With the initial conditions for a two mass system m1 and m2, where neither mass is significantly larger than the other, the resulting DE is unsolvable, right? Assume that they both start at rest:
(see DE below)
Do things get simpler if I give a starting velocity to both masses? What if I look at position relative to the com of the system?

- anonymous

- jamiebookeater

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- anonymous

The DE for the two masses in 2D space in general:\[m_1\frac{d^2\vec r_1}{dt^2}=G\frac{m_1 m_2 (\vec r_2-\vec r_1)}{|\vec r_2-\vec r_1|^3}\](switch necessary subscripts for m2)
Making the assumption that they're not moving at first, we know movement will be linear. Make the linear axis "x":
\[m_1\frac{d^2x_1}{dt^2}=G\frac{m_1 m_2 (x_2-x_1)}{|x_2-x_1|^3}=\pm G\frac{m_1m_2}{(x_2-x_1)^2}\]So we get a system of DEs:
\[m_1\frac{d^2x_1}{dt^2}=\pm G\frac{m_1m_2}{(x_2-x_1)^2}\]\[m_2\frac{d^2x_1}{dt^2}=\mp G\frac{m_1m_2}{(x_2-x_1)^2}\]Still unsolvable to my knowledge...

- anonymous

EDIT: last equation should be\[m_2\frac{d^2x_2}{dt^2}=\mp G\frac{m_1m_2}{(x_2-x_1)^2}\]

- experimentX

consider one of the mass to be at rest and another is accelerating.

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## More answers

- anonymous

You can't do that though! m_2 is accelerating too!

- experimentX

well if you want a dynamic system then ... it's going to be a system of second order DE.

- anonymous

Yeah... But that's the problem. The DE seems to be unsolvable. My question is asking if there's some clever symmetry (like the com or something) that we can use to get around the DE.

- experimentX

not sure ... first order system is fairly complicated.

- experimentX

plus ... this is non linear :(( looks like there must be some other approach.

- anonymous

Yeah but its not a question from a textbook... I just made this up. There might not be an approach :(.

- experimentX

let me try to ask mathematica. do you want general solution or ... do you have some boundary condition?

- experimentX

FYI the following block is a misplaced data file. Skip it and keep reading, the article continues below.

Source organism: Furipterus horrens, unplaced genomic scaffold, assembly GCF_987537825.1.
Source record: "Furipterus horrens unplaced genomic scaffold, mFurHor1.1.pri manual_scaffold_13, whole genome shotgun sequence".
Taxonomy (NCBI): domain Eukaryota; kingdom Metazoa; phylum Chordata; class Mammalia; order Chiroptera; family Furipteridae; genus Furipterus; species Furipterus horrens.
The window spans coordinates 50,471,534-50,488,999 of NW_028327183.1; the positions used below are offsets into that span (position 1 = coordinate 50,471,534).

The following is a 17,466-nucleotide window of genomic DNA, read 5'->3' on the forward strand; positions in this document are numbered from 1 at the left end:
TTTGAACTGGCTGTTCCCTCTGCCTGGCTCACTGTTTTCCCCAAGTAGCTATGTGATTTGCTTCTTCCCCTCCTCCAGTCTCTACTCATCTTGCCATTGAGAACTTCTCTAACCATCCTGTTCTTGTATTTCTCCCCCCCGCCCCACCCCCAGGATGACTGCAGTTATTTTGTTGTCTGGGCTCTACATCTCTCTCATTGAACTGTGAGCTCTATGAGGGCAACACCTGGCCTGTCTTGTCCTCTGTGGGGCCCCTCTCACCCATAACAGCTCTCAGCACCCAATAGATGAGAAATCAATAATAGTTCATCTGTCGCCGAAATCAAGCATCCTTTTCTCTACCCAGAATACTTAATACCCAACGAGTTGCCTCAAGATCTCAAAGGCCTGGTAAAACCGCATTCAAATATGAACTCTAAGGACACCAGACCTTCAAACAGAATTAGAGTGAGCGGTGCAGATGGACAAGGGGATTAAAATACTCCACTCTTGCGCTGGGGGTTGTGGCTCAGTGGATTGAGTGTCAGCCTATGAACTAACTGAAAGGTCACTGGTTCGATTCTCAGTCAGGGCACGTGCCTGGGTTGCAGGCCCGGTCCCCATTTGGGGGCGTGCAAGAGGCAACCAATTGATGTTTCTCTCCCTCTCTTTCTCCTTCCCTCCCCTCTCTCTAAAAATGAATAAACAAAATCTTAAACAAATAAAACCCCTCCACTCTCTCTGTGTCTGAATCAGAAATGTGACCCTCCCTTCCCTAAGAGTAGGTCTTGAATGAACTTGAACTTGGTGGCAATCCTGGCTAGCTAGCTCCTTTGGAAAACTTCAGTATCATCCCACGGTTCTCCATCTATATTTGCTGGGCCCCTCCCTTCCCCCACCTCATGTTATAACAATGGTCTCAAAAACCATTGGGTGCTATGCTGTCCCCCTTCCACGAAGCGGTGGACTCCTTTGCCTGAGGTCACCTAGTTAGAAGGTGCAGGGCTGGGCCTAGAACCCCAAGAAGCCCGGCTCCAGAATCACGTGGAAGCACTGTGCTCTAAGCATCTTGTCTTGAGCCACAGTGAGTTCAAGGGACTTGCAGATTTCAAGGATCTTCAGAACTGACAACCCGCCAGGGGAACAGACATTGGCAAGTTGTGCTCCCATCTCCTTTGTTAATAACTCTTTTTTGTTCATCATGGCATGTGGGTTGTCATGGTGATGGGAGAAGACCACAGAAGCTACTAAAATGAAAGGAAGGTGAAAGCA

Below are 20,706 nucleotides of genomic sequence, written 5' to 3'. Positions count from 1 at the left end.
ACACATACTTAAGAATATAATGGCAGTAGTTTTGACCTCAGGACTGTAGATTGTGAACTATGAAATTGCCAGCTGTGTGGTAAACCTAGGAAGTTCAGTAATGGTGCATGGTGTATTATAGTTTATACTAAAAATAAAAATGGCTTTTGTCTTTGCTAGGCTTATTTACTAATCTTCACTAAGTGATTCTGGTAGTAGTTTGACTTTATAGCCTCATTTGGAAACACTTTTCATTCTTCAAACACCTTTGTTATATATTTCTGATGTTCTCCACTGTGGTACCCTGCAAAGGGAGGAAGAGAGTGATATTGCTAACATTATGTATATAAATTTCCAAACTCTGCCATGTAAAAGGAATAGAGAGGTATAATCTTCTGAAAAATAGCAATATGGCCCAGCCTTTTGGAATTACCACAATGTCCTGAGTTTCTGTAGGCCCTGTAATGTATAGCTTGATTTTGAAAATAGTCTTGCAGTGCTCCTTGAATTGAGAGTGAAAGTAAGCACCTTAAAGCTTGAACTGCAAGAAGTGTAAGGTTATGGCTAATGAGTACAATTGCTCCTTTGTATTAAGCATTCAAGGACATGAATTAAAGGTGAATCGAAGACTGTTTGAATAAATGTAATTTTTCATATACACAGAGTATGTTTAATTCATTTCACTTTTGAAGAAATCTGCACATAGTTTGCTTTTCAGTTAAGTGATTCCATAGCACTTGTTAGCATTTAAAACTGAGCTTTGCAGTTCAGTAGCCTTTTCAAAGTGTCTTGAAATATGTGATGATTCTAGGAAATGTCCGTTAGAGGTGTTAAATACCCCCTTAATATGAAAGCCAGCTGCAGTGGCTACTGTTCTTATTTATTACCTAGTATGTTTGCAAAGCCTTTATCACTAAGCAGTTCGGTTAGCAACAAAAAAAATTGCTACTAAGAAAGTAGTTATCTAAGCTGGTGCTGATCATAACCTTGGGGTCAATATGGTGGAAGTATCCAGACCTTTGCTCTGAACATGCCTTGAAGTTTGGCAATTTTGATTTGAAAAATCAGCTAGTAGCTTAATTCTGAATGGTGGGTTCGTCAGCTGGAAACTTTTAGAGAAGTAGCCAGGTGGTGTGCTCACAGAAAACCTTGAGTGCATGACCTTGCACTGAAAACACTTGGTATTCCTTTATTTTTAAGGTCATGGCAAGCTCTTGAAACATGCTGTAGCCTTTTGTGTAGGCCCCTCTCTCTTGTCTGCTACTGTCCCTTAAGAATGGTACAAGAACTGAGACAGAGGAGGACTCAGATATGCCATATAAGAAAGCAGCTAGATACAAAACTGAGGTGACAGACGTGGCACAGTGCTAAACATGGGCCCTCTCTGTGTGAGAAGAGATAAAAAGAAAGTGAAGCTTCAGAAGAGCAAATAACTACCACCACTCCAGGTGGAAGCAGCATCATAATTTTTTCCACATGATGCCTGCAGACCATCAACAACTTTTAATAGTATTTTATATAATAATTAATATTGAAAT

didn't get any solution from mathematica.

- anonymous

I think I have something that might help simplify a bit (N's 3rd law):
\[m_2\frac{d^2x_2}{dt^2}=-m_1\frac{d^2x_1}{dt^2}\]\[\int_0^tm_2\frac{d^2x_2}{dt^2}dt=\int_0^t-m_1\frac{d^2x_1}{dt^2}dt\]\[m_2(\frac{dx_2}{dt}-v_{i2})=-m_1(\frac{dx_1}{dt}-v_{i1})\]\[v_{i1}, v_{i2}=0 m/s\]\[\int_0^tm_2\frac{dx_2}{dt}dt=\int_0^t-m_1\frac{dx_1}{dt}dt\]\[m_2(x_2(t)-x_{i2})=-m_1(x_1(t)-x_{i1})\]\[x_2(t)=\frac{-m_1(x_1(t)-x_{i1})}{m_2}+x_{i2}\]That seems right. If it is, then we don't have a system of DE's anymore...

- anonymous

I think we get:
\[m_1\frac{d^2x_1}{dt^2}=\pm G\frac{m_1m_2}{(-(m_1x_1/m_2)-x_1+c_1)^2}\]\[c_1=\frac{m_1x_{i1}}{m_2}+x_{i2}\]

- experimentX

let dx/dt = v ... dv/dt = dv/dx *dx/dt = v dv/dx
not sure if you integrate it wrt dt ...

- anonymous

is \[\int v(t)dt=x(t)\]?

- anonymous

Cause that's all i did.

- experimentX

this doesn't solve x(t) at all ... we need x as explicit function of time.
sorry ... i think integration method would work.

- anonymous

It doesn't solve for x(t) as a function of time, but it makes x_2 represented as x_1. This way we have one DE to solve instead of a system, right?

- experimentX

http://en.wikipedia.org/wiki/Two-body_problem
i remember doing this kinda (central force) problem using reduced mass :((

- experimentX

something like
|dw:1345580217154:dw|

- experimentX

still this system is interesting ... right now i'm working on first order systems. Maybe i'll start PDE right after it. If i encounter second order system ... i'll try to update.

- experimentX

i think using symmetricity we can simplify this problem for two identical bodies.
|dw:1345580536599:dw|

- experimentX

for non identical bodies , the acceleration produced is equal to their ratio of masses
|dw:1345580770508:dw|

- experimentX

|dw:1345580931804:dw|
choosing initial condition, and choosing a suitable coordinate system, i think .... this is pretty easy to solve x(t) as explicit function of time.

- experimentX

I'm not sure for general case ... with non rest IC.

- experimentX

most probably ... it would be wise to .... page no 306
http://books.google.com.np/books?id=P1kCtNr-pJsC&pg=PA305&lpg=PA305&dq=equation+of+orbit+classical+mechanics&source=bl&ots=ghSw0cFxyW&sig=IxK3JsJoSC79tCaTqeL9wPIAxhA&sa=X&ei=w_AzUKTUL43QrQfNsYHoCA&redir_esc=y#v=onepage&q=equation%20of%20orbit%20classical%20mechanics&f=false

- anonymous

Okay thx i looked at the wiki link. I'm on to something on my own and I'll see if that works.

- anonymous

OK no one else is helping at physics so I'll repost the problem in the math section...

- anonymous

If any1's interested:
http://math.stackexchange.com/questions/185593/solving-the-de-for-a-two-body-system

- experimentX

try asking this instead.
How to solve for general solution of system of this differential equation?
|dw:1345676009886:dw|

- experimentX

more over this is just 1D case ... for general 2d case the system of DE could me much worse.

- anonymous

Yeah I know it's 1D I was trying just to tackle this, let alone the 2D.

- experimentX

i guess CM frame of reference is a better choice to solve problem. later we can translate origin to any other choice after we find x and y. Try to simulate this graphically.

- experimentX

since we know, the distance between the objects from CM with be at constant proportion of their masses.

- anonymous

It's okay, I'll just do it out on my own using the CM. Don't worry about it.

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